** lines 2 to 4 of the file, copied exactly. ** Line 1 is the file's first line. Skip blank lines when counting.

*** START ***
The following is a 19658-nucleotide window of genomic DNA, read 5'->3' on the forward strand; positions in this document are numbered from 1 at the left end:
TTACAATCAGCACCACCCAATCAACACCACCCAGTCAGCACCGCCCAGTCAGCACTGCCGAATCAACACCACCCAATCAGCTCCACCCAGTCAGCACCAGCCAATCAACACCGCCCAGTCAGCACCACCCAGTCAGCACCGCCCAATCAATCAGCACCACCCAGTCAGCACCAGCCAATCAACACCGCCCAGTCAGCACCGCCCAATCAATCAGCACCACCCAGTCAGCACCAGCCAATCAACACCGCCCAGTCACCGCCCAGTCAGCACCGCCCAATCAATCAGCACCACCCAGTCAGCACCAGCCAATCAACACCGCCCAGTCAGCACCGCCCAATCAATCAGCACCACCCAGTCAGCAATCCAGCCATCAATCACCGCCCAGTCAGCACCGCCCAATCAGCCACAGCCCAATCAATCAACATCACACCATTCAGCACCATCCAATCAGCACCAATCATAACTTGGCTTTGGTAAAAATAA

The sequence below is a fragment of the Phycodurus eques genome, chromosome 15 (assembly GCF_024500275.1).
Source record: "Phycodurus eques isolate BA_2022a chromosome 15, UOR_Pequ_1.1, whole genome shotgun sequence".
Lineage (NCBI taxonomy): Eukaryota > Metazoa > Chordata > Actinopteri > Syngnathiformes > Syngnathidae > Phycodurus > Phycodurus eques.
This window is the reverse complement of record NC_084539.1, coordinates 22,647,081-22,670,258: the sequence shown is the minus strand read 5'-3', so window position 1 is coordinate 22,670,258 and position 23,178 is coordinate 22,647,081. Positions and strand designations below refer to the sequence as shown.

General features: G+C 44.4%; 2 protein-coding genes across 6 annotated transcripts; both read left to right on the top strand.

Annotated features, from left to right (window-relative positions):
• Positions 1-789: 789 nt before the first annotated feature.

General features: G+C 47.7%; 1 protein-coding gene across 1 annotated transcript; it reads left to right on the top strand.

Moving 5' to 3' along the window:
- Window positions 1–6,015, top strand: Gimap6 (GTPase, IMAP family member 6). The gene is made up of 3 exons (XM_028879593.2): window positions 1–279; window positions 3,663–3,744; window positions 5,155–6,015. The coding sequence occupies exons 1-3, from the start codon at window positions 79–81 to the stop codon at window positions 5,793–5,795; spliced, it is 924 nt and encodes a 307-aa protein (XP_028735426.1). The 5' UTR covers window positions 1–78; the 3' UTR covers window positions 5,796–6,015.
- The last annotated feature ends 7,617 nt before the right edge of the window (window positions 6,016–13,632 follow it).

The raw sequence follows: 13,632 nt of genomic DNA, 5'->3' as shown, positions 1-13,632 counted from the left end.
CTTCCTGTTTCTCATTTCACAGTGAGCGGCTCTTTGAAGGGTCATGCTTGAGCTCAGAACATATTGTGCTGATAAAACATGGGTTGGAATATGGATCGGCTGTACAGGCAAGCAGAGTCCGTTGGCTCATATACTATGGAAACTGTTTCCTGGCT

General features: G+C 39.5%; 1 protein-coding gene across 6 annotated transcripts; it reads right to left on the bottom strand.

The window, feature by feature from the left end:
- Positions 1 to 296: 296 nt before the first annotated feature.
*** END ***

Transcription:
TTACAATCAGCACCACCCAATCAACACCACCCAGTCAGCACCGCCCAGTCAGCACTGCCGAATCAACACCACCCAATCAGCTCCACCCAGTCAGCACCAGCCAATCAACACCGCCCAGTCAGCACCACCCAGTCAGCACCGCCCAATCAATCAGCACCACCCAGTCAGCACCAGCCAATCAACACCGCCCAGTCAGCACCGCCCAATCAATCAGCACCACCCAGTCAGCACCAGCCAATCAACACCGCCCAGTCACCGCCCAGTCAGCACCGCCCAATCAATCAGCACCACCCAGTCAGCACCAGCCAATCAACACCGCCCAGTCAGCACCGCCCAATCAATCAGCACCACCCAGTCAGCAATCCAGCCATCAATCACCGCCCAGTCAGCACCGCCCAATCAGCCACAGCCCAATCAATCAACATCACACCATTCAGCACCATCCAATCAGCACCAATCATAACTTGGCTTTGGTAAAAATAA

The sequence below is a fragment of the Phycodurus eques genome, chromosome 15 (assembly GCF_024500275.1).
Source record: "Phycodurus eques isolate BA_2022a chromosome 15, UOR_Pequ_1.1, whole genome shotgun sequence".